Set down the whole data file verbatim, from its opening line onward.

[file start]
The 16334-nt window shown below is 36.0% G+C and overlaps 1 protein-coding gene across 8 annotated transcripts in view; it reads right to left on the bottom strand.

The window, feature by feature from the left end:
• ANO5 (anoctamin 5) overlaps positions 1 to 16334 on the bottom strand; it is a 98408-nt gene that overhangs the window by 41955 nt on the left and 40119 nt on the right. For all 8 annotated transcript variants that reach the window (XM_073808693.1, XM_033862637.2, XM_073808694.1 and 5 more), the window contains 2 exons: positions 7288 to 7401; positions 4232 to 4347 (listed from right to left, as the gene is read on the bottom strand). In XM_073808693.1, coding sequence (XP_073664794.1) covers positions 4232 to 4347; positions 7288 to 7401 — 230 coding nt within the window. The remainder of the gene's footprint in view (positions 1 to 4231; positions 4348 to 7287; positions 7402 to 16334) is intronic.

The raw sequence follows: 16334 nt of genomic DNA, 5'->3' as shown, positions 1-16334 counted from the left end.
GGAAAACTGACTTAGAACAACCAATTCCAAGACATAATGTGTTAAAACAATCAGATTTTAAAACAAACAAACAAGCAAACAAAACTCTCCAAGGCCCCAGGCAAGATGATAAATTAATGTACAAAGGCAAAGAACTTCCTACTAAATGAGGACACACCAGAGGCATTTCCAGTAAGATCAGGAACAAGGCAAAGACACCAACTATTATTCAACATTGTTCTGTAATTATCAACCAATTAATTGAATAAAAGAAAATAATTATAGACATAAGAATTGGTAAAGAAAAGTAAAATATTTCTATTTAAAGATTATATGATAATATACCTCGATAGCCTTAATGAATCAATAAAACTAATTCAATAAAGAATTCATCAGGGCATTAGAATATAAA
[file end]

The 16334-nt window shown below is 36.0% G+C and overlaps 1 protein-coding gene across 8 annotated transcripts in view; it reads right to left on the bottom strand.

The window, feature by feature from the left end:
• ANO5 (anoctamin 5) overlaps positions 1 to 16334 on the bottom strand; it is a 98408-nt gene that overhangs the window by 41955 nt on the left and 40119 nt on the right. For all 8 annotated transcript variants that reach the window (XM_073808693.1, XM_033862637.2, XM_073808694.1 and 5 more), the window contains 2 exons: positions 7288 to 7401; positions 4232 to 4347 (listed from right to left, as the gene is read on the bottom strand). In XM_073808693.1, coding sequence (XP_073664794.1) covers positions 4232 to 4347; positions 7288 to 7401 — 230 coding nt within the window. The remainder of the gene's footprint in view (positions 1 to 4231; positions 4348 to 7287; positions 7402 to 16334) is intronic.

The raw sequence follows: 16334 nt of genomic DNA, 5'->3' as shown, positions 1-16334 counted from the left end.
GGAAAACTGACTTAGAACAACCAATTCCAAGACATAATGTGTTAAAACAATCAGATTTTAAAACAAACAAACAAGCAAACAAAACTCTCCAAGGCCCCAGGCAAGATGATAAATTAATGTACAAAGGCAAAGAACTTCCTACTAAATGAGGACACACCAGAGGCATTTCCAGTAAGATCAGGAACAAGGCAAAGACACCAACTATTATTCAACATTGTTCTGTAATTATCAACCAATTAATTGAATAAAAGAAAATAATTATAGACATAAGAATTGGTAAAGAAAAGTAAAATATTTCTATTTAAAGATTATATGATAATATACCTCGATAGCCTTAATGAATCAATAAAACTAATTCAATAAAGAATTCATCAGGGCATTAGAATATAAA